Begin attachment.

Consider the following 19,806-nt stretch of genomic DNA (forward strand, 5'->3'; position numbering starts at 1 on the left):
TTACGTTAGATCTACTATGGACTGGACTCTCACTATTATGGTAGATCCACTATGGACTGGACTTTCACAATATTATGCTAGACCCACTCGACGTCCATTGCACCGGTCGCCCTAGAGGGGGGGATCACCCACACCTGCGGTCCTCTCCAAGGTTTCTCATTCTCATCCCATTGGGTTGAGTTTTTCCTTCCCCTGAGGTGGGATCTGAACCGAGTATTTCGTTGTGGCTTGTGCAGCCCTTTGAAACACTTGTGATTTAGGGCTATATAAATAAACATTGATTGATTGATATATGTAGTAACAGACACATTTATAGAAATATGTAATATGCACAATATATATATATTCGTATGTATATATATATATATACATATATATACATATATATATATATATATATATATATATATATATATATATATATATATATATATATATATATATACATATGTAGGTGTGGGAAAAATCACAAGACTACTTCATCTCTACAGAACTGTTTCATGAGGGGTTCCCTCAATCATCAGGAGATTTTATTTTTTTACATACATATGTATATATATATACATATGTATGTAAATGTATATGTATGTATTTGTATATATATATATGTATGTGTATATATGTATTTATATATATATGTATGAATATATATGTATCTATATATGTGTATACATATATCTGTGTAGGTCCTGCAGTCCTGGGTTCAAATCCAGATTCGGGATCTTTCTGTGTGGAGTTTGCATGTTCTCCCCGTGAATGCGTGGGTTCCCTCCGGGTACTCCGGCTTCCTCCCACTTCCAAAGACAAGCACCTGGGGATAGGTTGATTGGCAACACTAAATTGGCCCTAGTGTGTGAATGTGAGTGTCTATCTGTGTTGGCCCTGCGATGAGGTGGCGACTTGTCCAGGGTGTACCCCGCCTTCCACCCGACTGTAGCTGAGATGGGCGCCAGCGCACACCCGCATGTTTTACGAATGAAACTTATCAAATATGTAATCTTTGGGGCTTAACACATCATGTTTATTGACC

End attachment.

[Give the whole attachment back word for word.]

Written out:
Consider the following 19,806-nt stretch of genomic DNA (forward strand, 5'->3'; position numbering starts at 1 on the left):
TTACGTTAGATCTACTATGGACTGGACTCTCACTATTATGGTAGATCCACTATGGACTGGACTTTCACAATATTATGCTAGACCCACTCGACGTCCATTGCACCGGTCGCCCTAGAGGGGGGGATCACCCACACCTGCGGTCCTCTCCAAGGTTTCTCATTCTCATCCCATTGGGTTGAGTTTTTCCTTCCCCTGAGGTGGGATCTGAACCGAGTATTTCGTTGTGGCTTGTGCAGCCCTTTGAAACACTTGTGATTTAGGGCTATATAAATAAACATTGATTGATTGATATATGTAGTAACAGACACATTTATAGAAATATGTAATATGCACAATATATATATATTCGTATGTATATATATATATATACATATATATACATATATATATATATATATATATATATATATATATATATATATATATATATATATATATATATATACATATGTAGGTGTGGGAAAAATCACAAGACTACTTCATCTCTACAGAACTGTTTCATGAGGGGTTCCCTCAATCATCAGGAGATTTTATTTTTTTACATACATATGTATATATATATACATATGTATGTAAATGTATATGTATGTATTTGTATATATATATATGTATGTGTATATATGTATTTATATATATATGTATGAATATATATGTATCTATATATGTGTATACATATATCTGTGTAGGTCCTGCAGTCCTGGGTTCAAATCCAGATTCGGGATCTTTCTGTGTGGAGTTTGCATGTTCTCCCCGTGAATGCGTGGGTTCCCTCCGGGTACTCCGGCTTCCTCCCACTTCCAAAGACAAGCACCTGGGGATAGGTTGATTGGCAACACTAAATTGGCCCTAGTGTGTGAATGTGAGTGTCTATCTGTGTTGGCCCTGCGATGAGGTGGCGACTTGTCCAGGGTGTACCCCGCCTTCCACCCGACTGTAGCTGAGATGGGCGCCAGCGCACACCCGCATGTTTTACGAATGAAACTTATCAAATATGTAATCTTTGGGGCTTAACACATCATGTTTATTGACC